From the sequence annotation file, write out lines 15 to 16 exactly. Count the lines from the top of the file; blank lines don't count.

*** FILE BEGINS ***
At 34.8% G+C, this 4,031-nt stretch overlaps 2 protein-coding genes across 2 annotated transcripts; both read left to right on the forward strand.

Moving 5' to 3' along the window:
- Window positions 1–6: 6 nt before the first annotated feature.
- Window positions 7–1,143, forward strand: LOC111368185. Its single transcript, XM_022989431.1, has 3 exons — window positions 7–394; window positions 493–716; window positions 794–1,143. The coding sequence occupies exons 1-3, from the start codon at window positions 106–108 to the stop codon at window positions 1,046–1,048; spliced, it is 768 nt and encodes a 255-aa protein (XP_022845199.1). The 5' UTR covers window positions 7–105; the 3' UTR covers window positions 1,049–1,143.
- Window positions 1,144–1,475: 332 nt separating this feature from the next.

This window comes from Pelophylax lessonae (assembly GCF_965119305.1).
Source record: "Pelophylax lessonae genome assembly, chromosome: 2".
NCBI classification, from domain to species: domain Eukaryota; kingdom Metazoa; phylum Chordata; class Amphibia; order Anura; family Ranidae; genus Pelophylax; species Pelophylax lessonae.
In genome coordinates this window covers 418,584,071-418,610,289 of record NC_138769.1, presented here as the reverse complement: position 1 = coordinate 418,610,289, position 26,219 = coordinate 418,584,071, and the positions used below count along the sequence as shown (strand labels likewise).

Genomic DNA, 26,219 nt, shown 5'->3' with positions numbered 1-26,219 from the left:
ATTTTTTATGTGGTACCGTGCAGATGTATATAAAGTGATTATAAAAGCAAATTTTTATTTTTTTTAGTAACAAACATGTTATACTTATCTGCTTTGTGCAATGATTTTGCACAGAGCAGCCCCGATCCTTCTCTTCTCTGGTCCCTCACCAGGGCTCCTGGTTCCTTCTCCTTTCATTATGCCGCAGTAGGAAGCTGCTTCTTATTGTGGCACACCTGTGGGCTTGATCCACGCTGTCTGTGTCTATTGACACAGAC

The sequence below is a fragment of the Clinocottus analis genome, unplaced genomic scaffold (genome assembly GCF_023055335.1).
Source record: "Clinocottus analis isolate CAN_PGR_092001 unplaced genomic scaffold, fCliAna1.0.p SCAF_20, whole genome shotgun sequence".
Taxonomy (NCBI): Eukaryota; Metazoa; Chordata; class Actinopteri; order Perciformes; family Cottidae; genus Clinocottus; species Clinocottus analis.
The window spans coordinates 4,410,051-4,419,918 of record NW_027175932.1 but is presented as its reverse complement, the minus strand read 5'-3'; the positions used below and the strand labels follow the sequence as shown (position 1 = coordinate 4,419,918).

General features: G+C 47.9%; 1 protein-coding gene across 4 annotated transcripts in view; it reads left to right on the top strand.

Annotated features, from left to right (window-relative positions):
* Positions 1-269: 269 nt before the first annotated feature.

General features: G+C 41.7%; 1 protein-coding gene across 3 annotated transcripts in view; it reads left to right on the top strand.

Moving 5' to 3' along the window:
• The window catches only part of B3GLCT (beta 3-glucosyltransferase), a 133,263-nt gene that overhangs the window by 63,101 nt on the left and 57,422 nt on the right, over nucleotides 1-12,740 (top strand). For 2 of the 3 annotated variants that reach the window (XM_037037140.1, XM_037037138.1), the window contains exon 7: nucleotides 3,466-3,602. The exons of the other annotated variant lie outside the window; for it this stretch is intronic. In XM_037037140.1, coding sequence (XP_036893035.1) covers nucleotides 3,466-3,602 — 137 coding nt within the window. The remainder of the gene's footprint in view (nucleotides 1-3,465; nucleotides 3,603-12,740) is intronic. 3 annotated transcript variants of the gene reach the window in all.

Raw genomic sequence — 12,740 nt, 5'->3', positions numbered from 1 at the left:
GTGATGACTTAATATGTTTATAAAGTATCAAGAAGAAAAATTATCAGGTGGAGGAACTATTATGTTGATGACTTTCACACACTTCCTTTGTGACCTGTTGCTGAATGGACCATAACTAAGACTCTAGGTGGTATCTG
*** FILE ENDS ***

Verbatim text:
The window spans coordinates 4,410,051-4,419,918 of record NW_027175932.1 but is presented as its reverse complement, the minus strand read 5'-3'; the positions used below and the strand labels follow the sequence as shown (position 1 = coordinate 4,419,918).

General features: G+C 47.9%; 1 protein-coding gene across 4 annotated transcripts in view; it reads left to right on the top strand.